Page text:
The voices here will arrive and depart, like tides making new sandscapes of the same beach. We need this place like food and air and then one day we open our eyes and with a nod to the others, we step from one side to the other, across a foggy sort of before-and-after boundary we hadn’t been sure we’d ever find.
From I am completely lost to a deep breath and I am not completely lost.
Following are the voices of Glow in the Woods, both current contributors and what we call the Glow emeritus— founding writers whose words still live here, but who no longer contribute on a regular basis. They'll come back from time to time to sit with us, and tell us how things look from further down the path. We honour them all, and we're so blessed with their company.
Raahi was the restoration of my faith in my life, the completion of my family, the one to take us on a spectacular journey. After twelve grueling weeks at the NICU and two surgeries, she came home healthy and happy. Eight days later, she wandered on, alone, leaving the three of us to only trace her path.
I see the knots in my hair and bags under my eyes, caustic soap, institutional green. Ben grunts in his cot, almost ready to come home, and the lost baby heart-trinket given to me by an NICU nurse as she took Liam away hangs on a string around my neck, warmed by my skin.
My daughter was diagnosed with a fatal birth defect. I continued the pregnancy and welcomed my daughter, Agnes, who lived a few hours on this side of the world. Here I write in the aftermath of my loss, hoping to transcend some of this darkness into light.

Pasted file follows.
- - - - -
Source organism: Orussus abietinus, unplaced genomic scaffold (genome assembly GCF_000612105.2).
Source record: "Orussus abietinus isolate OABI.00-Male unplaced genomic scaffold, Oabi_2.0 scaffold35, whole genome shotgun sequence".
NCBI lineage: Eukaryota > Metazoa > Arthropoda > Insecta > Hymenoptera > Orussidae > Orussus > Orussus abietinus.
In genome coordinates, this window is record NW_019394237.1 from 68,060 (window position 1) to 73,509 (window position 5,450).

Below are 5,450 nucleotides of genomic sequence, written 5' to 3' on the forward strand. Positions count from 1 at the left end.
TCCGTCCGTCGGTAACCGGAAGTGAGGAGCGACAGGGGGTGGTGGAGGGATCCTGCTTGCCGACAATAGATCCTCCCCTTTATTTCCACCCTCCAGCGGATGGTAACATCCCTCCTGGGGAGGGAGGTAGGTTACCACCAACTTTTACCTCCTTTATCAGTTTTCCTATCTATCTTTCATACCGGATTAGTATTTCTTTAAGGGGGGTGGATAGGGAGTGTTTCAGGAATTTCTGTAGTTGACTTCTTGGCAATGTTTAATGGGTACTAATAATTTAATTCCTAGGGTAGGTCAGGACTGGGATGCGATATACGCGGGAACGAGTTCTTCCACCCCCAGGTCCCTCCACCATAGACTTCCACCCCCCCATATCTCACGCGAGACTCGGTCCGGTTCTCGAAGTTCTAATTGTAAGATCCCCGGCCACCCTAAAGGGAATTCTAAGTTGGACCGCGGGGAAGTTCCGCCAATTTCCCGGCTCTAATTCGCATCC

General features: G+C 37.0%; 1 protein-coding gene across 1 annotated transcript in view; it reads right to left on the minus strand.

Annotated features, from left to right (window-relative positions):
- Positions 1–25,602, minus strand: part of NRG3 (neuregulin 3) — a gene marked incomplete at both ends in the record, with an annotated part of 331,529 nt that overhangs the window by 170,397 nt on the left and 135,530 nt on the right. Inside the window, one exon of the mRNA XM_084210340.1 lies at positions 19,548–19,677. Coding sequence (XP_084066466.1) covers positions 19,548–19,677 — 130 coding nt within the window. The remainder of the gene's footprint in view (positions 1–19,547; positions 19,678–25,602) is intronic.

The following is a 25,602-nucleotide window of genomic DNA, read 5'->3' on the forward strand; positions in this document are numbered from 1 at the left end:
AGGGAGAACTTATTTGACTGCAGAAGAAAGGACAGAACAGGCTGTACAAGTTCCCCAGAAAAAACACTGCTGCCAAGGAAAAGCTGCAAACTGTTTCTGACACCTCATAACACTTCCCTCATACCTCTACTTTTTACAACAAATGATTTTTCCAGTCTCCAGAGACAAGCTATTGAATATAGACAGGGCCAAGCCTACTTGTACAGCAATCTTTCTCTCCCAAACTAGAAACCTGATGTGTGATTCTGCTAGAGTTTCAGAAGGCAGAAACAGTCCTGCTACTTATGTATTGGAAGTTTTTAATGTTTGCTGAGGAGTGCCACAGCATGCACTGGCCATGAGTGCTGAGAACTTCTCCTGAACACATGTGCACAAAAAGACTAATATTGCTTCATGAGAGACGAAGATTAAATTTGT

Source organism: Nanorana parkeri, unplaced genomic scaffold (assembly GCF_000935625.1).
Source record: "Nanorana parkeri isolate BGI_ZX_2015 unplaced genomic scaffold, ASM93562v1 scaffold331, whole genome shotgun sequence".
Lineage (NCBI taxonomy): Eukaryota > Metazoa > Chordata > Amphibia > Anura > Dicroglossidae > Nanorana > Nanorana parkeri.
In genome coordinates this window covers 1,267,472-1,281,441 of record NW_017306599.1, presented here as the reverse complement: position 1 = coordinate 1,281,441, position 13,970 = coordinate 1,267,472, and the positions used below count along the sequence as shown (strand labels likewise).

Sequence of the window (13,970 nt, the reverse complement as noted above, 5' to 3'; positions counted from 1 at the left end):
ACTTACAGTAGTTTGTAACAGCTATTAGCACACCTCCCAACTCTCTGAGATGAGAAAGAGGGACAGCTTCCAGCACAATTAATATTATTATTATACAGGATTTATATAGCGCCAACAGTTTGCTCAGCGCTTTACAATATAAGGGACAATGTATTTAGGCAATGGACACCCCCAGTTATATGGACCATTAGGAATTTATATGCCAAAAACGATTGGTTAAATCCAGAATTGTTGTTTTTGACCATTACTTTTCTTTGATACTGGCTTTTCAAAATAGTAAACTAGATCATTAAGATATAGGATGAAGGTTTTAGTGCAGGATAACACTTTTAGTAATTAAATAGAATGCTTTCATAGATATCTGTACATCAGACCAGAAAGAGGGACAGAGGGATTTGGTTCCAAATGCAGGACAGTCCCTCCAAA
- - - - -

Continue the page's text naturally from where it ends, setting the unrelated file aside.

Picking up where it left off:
Candle, the symbol of many a thing to many a people. To me, always, and more since we buried our second child, our first son, A, to me—a fragile, finite, ephemeral, but necessary focus point in the dark. When there is nothing else to do, I find myself lighting a candle.
Before stumbling out of the hospital and into the cold rain of November, I kissed my daughter one last time and told her that I love her so very much. The kind nurse rocking her looked up at me and said, "She knows." The words I collect here are one way I make sure she never forgets.
Porcelain. Gypsum. A book of mica. Those sugar crystals you grow in elementary science on a fuzzy piece of yarn. A thin sheet of seasalt, water evaporated. The slow seeping drip of water in a limestone cave, and the fragile tiers of rimstone bubbling out of a hot spring. After the stillbirth of our son, these are the things I am made of.
Mother to twin girls born over sixteen weeks too soon. One of my daughters emerged from the shadowy world of the NICU but, sadly, her twin sister died there. A part of me is still waiting for my other daughter to come home. Still standing in the very spot where we said goodbye. It's going to be a long wait.
After five years of a miscarriage, infertility, infertility treatment, and a healthy toddler, we decided to try one more time for one more baby. We are left with a gaping hole in our lives following a harrowing six days of our baby’s so-called life. This is me coping, grieving, trying to mother a live, inquisitive three-and-a-half year old, as well as the memory of my dead daughter. I wax profane on the limits of science, bad odds, my inbred cynicism, and my overwhelming sadness.